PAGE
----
Many’s the time I’ve longed for a diagnosis — not a terribly bad one, of course, but one in which the doctor says, “I’m sorry, the only cure is for you to spend a week in bed, in total silence.”

The last time I felt sure my family would kill me was two days ago, in the pre-dawn hours between Maundy Thursday and Good Friday. Earlier in the day, when I wasn’t homeschooling two daughters, shuttling everyone else back and forth from activities, or hosting two little friends who were over to play, I was hustling to get five apple trees and two blueberry bushes — which had arrived the day before and needed to be planted within 48 hours — into the ground.

When I collapsed into bed that night, I was looking at about six hours of sleep before I had to wake up and do it all over again.

At about 12:30 AM, the screaming started.

One of our daughters was scared. So scared that she woke up two of her sisters, who had to be soothed down. So scared that she couldn’t sleep.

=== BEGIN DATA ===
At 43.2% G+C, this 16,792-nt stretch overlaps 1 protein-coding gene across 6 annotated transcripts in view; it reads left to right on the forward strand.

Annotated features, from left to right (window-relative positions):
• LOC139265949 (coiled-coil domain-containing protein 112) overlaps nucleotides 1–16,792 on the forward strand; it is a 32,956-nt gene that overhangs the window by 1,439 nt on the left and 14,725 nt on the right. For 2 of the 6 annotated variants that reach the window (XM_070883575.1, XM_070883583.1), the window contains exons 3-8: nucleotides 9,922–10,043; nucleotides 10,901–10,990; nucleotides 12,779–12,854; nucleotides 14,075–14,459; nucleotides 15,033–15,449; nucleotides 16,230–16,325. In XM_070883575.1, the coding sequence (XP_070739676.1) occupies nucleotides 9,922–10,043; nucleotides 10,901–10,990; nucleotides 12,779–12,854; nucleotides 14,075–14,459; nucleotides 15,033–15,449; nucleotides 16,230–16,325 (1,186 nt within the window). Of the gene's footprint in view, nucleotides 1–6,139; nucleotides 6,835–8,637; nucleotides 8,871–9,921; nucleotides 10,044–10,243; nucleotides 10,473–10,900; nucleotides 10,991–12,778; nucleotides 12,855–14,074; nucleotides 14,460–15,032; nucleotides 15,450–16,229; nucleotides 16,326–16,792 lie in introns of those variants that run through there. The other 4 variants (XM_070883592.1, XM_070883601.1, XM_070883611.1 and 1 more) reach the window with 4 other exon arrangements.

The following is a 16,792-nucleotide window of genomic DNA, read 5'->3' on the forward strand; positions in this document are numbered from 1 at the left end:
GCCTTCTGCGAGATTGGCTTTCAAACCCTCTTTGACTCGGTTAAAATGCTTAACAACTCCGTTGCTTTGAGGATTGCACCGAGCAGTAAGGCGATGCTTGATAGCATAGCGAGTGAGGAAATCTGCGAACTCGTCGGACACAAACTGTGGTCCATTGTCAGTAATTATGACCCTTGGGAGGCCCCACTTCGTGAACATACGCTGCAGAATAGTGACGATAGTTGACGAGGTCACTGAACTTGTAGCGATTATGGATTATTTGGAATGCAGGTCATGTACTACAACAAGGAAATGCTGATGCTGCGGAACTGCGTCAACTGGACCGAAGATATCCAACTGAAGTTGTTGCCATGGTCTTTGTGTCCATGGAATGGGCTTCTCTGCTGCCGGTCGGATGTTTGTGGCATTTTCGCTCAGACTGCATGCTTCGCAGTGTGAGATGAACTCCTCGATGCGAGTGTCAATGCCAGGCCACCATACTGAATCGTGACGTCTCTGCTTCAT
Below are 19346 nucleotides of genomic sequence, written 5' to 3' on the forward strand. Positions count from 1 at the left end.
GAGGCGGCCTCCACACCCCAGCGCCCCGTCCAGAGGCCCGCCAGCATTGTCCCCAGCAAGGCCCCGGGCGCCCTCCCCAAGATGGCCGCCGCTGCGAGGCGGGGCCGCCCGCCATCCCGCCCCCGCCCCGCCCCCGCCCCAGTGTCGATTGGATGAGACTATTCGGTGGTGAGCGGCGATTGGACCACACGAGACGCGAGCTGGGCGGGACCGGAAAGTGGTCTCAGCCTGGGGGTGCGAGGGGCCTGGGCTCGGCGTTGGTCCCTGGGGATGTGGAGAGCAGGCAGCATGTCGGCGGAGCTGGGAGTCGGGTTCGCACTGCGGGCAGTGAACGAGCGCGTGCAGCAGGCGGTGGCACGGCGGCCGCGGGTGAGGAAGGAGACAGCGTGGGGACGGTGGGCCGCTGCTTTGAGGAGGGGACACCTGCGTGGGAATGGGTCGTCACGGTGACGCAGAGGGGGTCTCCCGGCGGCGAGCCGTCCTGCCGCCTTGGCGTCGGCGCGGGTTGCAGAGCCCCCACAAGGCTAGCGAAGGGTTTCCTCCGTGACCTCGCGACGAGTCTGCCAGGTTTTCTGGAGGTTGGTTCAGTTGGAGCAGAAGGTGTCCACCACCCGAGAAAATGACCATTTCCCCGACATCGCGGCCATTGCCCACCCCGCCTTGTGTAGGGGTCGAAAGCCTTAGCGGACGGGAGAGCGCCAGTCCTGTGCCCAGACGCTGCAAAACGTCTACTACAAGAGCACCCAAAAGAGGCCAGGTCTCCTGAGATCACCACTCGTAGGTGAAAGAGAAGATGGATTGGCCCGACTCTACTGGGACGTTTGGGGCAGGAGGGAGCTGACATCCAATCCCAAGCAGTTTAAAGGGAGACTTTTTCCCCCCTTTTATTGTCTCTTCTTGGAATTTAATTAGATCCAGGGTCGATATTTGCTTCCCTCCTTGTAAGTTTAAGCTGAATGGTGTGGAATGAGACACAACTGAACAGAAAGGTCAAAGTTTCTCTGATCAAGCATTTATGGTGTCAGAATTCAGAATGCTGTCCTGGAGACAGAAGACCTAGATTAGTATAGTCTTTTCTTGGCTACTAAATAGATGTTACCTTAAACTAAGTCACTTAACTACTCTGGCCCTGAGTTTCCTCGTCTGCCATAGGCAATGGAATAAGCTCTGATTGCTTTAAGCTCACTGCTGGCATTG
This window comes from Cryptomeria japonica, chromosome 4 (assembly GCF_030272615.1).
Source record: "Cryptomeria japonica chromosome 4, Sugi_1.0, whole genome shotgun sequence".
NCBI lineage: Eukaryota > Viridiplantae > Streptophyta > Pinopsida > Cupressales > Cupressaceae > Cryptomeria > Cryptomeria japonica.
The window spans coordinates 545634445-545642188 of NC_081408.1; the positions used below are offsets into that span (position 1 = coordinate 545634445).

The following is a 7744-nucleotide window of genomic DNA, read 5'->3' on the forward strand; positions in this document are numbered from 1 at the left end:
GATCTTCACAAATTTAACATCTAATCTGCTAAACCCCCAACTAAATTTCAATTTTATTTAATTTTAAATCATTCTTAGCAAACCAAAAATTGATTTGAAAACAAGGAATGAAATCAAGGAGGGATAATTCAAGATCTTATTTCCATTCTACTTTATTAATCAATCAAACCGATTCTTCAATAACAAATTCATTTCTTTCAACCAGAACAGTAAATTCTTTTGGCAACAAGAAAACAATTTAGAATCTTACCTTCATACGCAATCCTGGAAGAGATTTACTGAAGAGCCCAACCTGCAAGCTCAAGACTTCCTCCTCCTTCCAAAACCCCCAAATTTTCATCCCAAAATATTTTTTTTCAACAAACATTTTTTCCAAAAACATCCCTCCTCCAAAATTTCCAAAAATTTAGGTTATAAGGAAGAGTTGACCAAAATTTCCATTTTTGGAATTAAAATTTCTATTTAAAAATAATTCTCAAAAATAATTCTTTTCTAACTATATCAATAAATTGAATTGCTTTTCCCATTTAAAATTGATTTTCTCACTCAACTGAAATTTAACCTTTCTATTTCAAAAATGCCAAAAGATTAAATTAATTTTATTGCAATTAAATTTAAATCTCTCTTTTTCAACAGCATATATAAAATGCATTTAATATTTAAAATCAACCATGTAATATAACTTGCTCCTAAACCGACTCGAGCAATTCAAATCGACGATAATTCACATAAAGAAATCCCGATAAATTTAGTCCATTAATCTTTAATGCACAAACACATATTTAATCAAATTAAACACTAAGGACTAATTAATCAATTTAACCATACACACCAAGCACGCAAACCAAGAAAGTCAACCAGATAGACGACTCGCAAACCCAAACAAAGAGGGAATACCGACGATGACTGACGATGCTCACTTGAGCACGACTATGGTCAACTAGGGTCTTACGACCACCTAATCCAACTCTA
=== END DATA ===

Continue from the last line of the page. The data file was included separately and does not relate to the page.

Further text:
At 1:30 AM, after three trips up and down the stairs, doing all that I could to comfort and reassure (prayers, back rubs, silent meditation, etc.), I dragged my pillow and an extra quilt upstairs and made a “bed” by pulling two beanbags together.

My neck and shoulders had become cement, and I settled in for a long, sleepless night on the floor. My daughter continued to cry on and off, and I cried, too.

They are killing me, I thought. This is SO UNFAIR. 

It wasn’t until the next day that I realized the parallels between my night on the floor and this Easter holiday that we’re celebrating.

(I’m going to write a little bit about Jesus now. If you don’t celebrate Easter, or don’t believe in Jesus’s spiritual legacy, please don’t stop reading; This is a story to which I think anybody can relate.)

***

In the hours between Maundy Thursday and Good Friday, the Bible tells us, Jesus also spent a sleepless night. Jesus also cried. He was stretched out on the hard ground of the garden of Gesthemane. He’d just celebrated the Last Supper with his disciples, and he knew he’d been betrayed by Judas – one of that chosen family of disciples – to Jerusalem’s religious leaders. He knew that those leaders were coming at any moment to arrest him and lead him off to death.